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Continuity and Change in Poor Sleep from Childhood to Early Adolescence

Pesonen, A.-K., Martikainen, S., Heinonen, K., Wehkalampi, K., Lahti, J., Kajantie, E., & Räikkönen, K. (2014). Continuity and Change in Poor Sleep from Childhood to Early Adolescence. Sleep, 37(2), 289–297. doi:10.5665/sleep.3400ObjectivesThis study aims to increase understanding of continuity and change in sleep over a four-year period, from childhood (eight y) to early adolescence (12 y).

  1. Examine the contributions of pubertal maturation to actigraphy-based sleep and parent-reported sleep disorders in early adolescence.
  2. Examine the mean-level and rank-order continuity and change in actigraph estimates of sleep from age eight to 12 y, and the continuation of parent-rated sleep disorders from childhood to early adolescence.
  3. Because the associations between parent-rated sleep disorders and actigraph estimates of sleep are poorly understood, Investigate their associations both in cross-section and longitudinally.

Hypotheses: Not Provided.Design Cohort study, cross-sectional analyses, longitudinalVariables Measured, Instruments Used

  1. Objective Sleep
    1. At age eight, participants wore actigraphs for 7.1 nights on average.
    2. At age 12, participants wore actigraphs for 8.4 nights on average.
  2. Sleep Disorders
    1. Sleep Disturbance Scale for Children- (Self- Report)
  3. Pubertal Maturity
    1. Continuous Pubertal Development Scale - (Self-reported at age eight)
    2. Picture-assisted categorical Tanner Scales- (Self-reported at age eight)


  • N= 348
  • Participant ages: Children tested at age eight, and again at age 12
  • Location: Helsinki, Finland
  • Eligibility: The children came from an urban community-based cohort comprising 1,049 infants born between March and November 1998 in Helsinki, Finland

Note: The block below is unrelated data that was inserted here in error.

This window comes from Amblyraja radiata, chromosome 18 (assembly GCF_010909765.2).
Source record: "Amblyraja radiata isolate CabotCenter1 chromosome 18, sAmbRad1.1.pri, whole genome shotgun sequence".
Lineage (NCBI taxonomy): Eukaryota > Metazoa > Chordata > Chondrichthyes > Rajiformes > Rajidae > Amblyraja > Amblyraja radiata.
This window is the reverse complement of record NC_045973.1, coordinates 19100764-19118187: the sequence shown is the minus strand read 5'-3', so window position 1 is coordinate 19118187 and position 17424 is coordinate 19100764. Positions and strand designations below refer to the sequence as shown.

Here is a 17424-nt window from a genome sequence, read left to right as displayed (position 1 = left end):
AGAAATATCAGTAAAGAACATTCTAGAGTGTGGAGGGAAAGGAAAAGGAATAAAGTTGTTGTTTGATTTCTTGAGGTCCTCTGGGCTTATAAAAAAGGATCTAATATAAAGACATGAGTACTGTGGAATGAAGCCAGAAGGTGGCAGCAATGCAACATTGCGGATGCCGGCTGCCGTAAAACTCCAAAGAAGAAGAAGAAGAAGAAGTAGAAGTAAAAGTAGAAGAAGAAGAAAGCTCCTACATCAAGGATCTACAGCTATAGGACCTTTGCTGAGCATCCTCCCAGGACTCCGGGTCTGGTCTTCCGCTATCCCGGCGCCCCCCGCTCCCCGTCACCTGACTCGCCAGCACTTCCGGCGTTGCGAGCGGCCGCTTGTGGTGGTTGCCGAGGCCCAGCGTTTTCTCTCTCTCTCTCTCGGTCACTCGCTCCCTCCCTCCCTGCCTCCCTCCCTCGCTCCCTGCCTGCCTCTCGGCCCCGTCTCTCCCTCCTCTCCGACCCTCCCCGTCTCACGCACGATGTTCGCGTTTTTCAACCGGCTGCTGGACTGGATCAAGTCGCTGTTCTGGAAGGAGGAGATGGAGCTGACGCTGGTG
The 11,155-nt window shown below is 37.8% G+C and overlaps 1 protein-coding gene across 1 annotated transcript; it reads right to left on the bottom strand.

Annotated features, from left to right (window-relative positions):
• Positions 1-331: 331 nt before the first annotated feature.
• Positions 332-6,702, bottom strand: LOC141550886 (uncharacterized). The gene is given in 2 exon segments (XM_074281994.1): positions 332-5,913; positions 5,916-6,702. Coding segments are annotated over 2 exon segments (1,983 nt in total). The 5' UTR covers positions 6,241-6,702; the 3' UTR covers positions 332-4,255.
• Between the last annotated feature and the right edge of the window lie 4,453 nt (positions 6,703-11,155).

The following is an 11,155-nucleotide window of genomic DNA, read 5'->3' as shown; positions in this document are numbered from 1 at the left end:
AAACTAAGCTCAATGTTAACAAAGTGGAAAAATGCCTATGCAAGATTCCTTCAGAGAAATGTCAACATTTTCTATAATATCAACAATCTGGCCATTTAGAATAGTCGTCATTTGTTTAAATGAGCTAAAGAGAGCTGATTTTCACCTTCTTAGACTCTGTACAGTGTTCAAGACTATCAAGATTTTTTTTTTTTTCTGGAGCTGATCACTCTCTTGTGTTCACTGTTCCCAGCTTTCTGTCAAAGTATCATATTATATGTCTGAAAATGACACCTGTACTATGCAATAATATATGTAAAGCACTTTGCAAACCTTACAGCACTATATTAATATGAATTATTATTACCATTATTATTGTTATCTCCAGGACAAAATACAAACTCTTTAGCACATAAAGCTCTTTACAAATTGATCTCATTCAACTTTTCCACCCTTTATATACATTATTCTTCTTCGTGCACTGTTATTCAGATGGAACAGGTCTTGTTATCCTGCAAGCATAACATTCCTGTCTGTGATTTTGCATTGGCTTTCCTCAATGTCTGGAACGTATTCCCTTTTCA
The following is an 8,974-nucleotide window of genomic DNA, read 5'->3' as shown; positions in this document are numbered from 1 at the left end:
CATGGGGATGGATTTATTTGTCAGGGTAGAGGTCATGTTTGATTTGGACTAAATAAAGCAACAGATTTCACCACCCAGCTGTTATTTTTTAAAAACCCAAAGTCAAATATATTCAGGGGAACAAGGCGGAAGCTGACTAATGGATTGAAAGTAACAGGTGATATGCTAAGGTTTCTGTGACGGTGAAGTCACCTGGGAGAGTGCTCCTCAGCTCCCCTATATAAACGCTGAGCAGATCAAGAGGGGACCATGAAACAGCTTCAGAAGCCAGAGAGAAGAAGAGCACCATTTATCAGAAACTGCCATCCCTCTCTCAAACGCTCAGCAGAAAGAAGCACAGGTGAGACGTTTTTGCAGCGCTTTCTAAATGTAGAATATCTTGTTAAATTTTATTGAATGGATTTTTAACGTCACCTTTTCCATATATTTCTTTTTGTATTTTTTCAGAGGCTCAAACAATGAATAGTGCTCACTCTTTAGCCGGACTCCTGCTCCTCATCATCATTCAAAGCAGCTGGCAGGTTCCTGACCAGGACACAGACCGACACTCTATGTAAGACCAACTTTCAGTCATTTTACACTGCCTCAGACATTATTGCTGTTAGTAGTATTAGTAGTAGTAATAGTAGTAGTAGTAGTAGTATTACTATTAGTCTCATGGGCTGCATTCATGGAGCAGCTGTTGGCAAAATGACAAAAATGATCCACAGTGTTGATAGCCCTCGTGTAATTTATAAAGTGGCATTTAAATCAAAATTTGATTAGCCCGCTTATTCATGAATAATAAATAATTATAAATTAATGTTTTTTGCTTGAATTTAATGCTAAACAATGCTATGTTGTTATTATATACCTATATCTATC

• SES: Authors classified the socioeconomic status of the family, used for the attrition analyses only, according to the highest self-reported level of education of either parent in 2006, at the child's age of eight.


  1. Attrition was greater in families with low educational status than in families in which either parent had an upper tertiary-level education.
  2. Self-reported sleep disorders would also have provided the measurement greater validity, as parents may sometimes be unaware of the sleep problems of their children. This may have diminished the potential to find correlations between actigraph estimates of sleep and sleep disorders, but in addition, measuring continuation requires repeated measurement with the same method.
  3. Validity estimates of the fragmentation index and sleep latency have been reported to be significantly weaker than those reported for sleep duration and sleep efficiency in studies with various actigraph systems. Although actigraphy can provide information about sleep patterns over several days, PSG would have provided more reliable estimates of sleep quality.
  4. Peer-reviewed cross-validation studies do not exist between the two models of Actiwatch we used.


  1. The current study showed that among 11- to 13-y-old children, the stage of pubertal maturity was not associated with alterations in sleep, whether measured with actigraphs or with parent reports of sleep disorders.
  2. Childhood sleep patterns showed both significant continuity and change toward early adolescence.
  3. Over the four-year  follow-up period of the current study, from age eight to 12, significant, paralleled mean-level changes occurred in the sleep of girls and boys: sleep duration decreased by 28 and 19 min, the duration of catch-up sleep increased by 27 and 11 min, and bedtime was delayed by 64 and 60 min in girls and boys, respectively.
  4. However, although sleep duration decreased, sleep quality, as indicated by sleep efficiency and fragmentation, improved slightly.
  5. Children with short sleep duration in childhood are especially at risk for inadequate sleep during early adolescence. Pubertal maturity was not associated with sleep in early adolescence, but older age, irrespective of pubertal status, showed a modest association.
  6. Parent-rated sleep disorders showed high stability over the four-year assessment period, but had no association with the actigraph estimates of sleep.